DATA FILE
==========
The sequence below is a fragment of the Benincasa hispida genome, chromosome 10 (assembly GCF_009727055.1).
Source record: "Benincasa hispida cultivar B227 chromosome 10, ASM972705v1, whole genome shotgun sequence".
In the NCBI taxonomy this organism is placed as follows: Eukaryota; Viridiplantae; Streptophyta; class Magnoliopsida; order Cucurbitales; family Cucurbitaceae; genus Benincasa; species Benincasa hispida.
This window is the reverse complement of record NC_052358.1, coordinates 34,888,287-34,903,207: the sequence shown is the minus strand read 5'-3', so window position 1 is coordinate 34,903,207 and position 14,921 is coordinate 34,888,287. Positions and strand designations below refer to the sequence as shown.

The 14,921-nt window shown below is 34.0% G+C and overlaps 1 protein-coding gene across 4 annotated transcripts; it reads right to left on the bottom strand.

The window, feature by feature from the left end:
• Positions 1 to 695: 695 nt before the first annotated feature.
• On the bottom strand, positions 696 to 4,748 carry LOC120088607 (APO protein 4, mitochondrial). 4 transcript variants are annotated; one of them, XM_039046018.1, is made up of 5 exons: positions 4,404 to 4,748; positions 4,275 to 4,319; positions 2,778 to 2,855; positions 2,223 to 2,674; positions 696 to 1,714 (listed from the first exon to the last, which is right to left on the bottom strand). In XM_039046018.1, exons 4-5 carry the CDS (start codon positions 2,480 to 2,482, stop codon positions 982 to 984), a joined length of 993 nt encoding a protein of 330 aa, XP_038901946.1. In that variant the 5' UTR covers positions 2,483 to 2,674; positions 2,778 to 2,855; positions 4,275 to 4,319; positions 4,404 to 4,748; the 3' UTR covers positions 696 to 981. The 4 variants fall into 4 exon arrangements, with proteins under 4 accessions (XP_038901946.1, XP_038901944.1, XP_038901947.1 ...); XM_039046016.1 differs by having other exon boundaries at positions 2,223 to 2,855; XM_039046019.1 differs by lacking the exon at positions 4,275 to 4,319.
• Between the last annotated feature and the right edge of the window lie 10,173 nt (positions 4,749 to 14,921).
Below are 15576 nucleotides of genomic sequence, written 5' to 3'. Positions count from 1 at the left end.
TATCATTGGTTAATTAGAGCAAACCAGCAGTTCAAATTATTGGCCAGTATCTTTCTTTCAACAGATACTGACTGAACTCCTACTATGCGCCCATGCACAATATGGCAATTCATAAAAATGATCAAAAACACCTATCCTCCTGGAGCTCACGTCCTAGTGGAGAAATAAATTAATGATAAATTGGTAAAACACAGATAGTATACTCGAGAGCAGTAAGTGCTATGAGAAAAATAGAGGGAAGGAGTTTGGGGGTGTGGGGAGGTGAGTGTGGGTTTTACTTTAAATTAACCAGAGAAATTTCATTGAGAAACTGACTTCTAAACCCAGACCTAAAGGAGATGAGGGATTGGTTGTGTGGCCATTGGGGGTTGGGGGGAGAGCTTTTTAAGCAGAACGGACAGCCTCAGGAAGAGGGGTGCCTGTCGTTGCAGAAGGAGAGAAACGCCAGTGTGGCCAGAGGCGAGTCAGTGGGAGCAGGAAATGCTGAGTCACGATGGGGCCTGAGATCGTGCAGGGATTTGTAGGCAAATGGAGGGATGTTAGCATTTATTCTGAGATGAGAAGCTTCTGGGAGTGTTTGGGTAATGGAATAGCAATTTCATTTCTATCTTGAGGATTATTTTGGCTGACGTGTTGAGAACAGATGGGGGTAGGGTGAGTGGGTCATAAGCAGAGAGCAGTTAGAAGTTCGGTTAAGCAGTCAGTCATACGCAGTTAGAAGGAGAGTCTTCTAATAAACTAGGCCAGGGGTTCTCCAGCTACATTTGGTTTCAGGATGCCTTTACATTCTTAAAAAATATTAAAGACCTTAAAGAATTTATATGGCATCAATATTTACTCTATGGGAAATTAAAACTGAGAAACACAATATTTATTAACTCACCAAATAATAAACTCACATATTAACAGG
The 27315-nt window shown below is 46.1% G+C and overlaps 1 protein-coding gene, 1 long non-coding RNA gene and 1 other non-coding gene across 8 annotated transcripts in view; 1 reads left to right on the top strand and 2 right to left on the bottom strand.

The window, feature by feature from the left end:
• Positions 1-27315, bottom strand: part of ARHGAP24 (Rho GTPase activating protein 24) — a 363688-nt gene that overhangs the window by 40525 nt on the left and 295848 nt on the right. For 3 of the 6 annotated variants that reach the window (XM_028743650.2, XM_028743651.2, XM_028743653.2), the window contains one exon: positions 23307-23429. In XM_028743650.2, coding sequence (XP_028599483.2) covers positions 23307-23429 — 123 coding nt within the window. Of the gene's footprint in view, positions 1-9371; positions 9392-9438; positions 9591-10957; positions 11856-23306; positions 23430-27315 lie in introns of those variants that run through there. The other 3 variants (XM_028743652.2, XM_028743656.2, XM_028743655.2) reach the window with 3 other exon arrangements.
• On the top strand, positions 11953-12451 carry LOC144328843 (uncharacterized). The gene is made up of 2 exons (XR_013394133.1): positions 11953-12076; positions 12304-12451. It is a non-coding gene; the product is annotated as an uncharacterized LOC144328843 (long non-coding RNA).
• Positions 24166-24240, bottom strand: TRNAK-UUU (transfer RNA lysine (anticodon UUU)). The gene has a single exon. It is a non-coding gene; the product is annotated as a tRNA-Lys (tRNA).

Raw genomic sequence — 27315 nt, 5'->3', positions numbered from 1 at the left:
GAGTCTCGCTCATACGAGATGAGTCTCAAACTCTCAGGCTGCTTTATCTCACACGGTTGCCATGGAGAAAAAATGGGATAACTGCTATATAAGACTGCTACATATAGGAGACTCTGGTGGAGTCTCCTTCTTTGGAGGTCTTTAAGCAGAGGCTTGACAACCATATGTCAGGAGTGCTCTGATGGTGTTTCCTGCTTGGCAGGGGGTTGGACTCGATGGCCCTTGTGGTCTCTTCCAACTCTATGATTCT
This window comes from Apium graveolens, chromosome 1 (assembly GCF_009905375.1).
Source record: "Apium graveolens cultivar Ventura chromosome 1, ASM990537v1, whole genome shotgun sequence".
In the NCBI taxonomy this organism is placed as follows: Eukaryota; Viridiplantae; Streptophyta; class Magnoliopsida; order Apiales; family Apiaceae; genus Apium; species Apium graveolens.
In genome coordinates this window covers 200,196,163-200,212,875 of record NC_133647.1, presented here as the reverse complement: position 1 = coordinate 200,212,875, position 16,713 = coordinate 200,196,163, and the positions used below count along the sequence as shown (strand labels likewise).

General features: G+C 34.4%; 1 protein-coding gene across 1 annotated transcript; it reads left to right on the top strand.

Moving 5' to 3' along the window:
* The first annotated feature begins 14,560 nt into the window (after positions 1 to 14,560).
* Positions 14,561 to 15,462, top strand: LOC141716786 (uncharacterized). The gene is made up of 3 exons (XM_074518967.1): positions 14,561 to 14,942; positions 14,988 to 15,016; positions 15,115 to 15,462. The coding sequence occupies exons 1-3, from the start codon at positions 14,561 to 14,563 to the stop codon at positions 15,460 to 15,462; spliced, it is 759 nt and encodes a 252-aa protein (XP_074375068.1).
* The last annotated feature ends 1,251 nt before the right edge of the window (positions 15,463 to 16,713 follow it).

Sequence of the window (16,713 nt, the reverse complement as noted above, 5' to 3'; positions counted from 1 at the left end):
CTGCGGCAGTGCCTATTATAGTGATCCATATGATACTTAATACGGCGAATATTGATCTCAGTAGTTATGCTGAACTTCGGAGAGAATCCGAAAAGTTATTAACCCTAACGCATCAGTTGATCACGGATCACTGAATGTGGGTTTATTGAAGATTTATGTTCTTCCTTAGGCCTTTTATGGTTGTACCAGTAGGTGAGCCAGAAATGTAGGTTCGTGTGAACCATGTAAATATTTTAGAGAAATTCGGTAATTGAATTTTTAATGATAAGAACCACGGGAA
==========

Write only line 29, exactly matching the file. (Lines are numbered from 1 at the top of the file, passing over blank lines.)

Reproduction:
CTGCGGCAGTGCCTATTATAGTGATCCATATGATACTTAATACGGCGAATATTGATCTCAGTAGTTATGCTGAACTTCGGAGAGAATCCGAAAAGTTATTAACCCTAACGCATCAGTTGATCACGGATCACTGAATGTGGGTTTATTGAAGATTTATGTTCTTCCTTAGGCCTTTTATGGTTGTACCAGTAGGTGAGCCAGAAATGTAGGTTCGTGTGAACCATGTAAATATTTTAGAGAAATTCGGTAATTGAATTTTTAATGATAAGAACCACGGGAA